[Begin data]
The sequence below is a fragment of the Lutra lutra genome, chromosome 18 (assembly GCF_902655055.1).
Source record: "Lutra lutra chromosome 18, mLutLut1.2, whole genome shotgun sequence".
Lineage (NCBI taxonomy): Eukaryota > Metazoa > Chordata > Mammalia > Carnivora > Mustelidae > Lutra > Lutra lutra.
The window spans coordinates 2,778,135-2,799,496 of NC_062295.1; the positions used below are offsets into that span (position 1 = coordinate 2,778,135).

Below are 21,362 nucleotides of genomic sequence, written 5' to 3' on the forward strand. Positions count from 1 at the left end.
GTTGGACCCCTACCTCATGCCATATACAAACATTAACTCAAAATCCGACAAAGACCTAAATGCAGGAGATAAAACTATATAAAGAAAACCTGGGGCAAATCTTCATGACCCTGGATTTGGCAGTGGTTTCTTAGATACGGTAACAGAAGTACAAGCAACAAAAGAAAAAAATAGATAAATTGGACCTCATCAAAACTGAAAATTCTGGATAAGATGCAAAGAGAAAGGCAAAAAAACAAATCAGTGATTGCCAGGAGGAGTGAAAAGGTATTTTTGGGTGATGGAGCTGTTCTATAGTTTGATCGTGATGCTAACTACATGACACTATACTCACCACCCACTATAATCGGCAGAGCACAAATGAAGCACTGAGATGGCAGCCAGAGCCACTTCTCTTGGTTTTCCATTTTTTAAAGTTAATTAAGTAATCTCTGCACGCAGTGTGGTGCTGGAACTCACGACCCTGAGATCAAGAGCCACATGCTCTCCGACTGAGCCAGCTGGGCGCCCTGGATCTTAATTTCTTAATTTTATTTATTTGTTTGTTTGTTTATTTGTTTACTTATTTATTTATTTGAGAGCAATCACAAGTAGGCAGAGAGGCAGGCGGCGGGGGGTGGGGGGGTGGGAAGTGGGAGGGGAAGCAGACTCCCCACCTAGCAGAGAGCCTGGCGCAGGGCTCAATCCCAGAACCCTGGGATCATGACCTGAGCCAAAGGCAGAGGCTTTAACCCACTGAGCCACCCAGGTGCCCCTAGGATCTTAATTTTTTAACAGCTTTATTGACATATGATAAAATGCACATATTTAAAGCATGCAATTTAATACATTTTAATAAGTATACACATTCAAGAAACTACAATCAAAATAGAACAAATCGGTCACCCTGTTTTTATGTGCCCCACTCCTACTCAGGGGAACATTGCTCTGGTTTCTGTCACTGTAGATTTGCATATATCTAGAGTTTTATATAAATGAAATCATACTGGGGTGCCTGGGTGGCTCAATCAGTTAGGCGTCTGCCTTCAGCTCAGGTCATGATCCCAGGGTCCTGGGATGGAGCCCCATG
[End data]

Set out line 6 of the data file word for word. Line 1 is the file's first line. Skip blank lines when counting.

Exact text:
GTTGGACCCCTACCTCATGCCATATACAAACATTAACTCAAAATCCGACAAAGACCTAAATGCAGGAGATAAAACTATATAAAGAAAACCTGGGGCAAATCTTCATGACCCTGGATTTGGCAGTGGTTTCTTAGATACGGTAACAGAAGTACAAGCAACAAAAGAAAAAAATAGATAAATTGGACCTCATCAAAACTGAAAATTCTGGATAAGATGCAAAGAGAAAGGCAAAAAAACAAATCAGTGATTGCCAGGAGGAGTGAAAAGGTATTTTTGGGTGATGGAGCTGTTCTATAGTTTGATCGTGATGCTAACTACATGACACTATACTCACCACCCACTATAATCGGCAGAGCACAAATGAAGCACTGAGATGGCAGCCAGAGCCACTTCTCTTGGTTTTCCATTTTTTAAAGTTAATTAAGTAATCTCTGCACGCAGTGTGGTGCTGGAACTCACGACCCTGAGATCAAGAGCCACATGCTCTCCGACTGAGCCAGCTGGGCGCCCTGGATCTTAATTTCTTAATTTTATTTATTTGTTTGTTTGTTTATTTGTTTACTTATTTATTTATTTGAGAGCAATCACAAGTAGGCAGAGAGGCAGGCGGCGGGGGGTGGGGGGGTGGGAAGTGGGAGGGGAAGCAGACTCCCCACCTAGCAGAGAGCCTGGCGCAGGGCTCAATCCCAGAACCCTGGGATCATGACCTGAGCCAAAGGCAGAGGCTTTAACCCACTGAGCCACCCAGGTGCCCCTAGGATCTTAATTTTTTAACAGCTTTATTGACATATGATAAAATGCACATATTTAAAGCATGCAATTTAATACATTTTAATAAGTATACACATTCAAGAAACTACAATCAAAATAGAACAAATCGGTCACCCTGTTTTTATGTGCCCCACTCCTACTCAGGGGAACATTGCTCTGGTTTCTGTCACTGTAGATTTGCATATATCTAGAGTTTTATATAAATGAAATCATACTGGGGTGCCTGGGTGGCTCAATCAGTTAGGCGTCTGCCTTCAGCTCAGGTCATGATCCCAGGGTCCTGGGATGGAGCCCCATG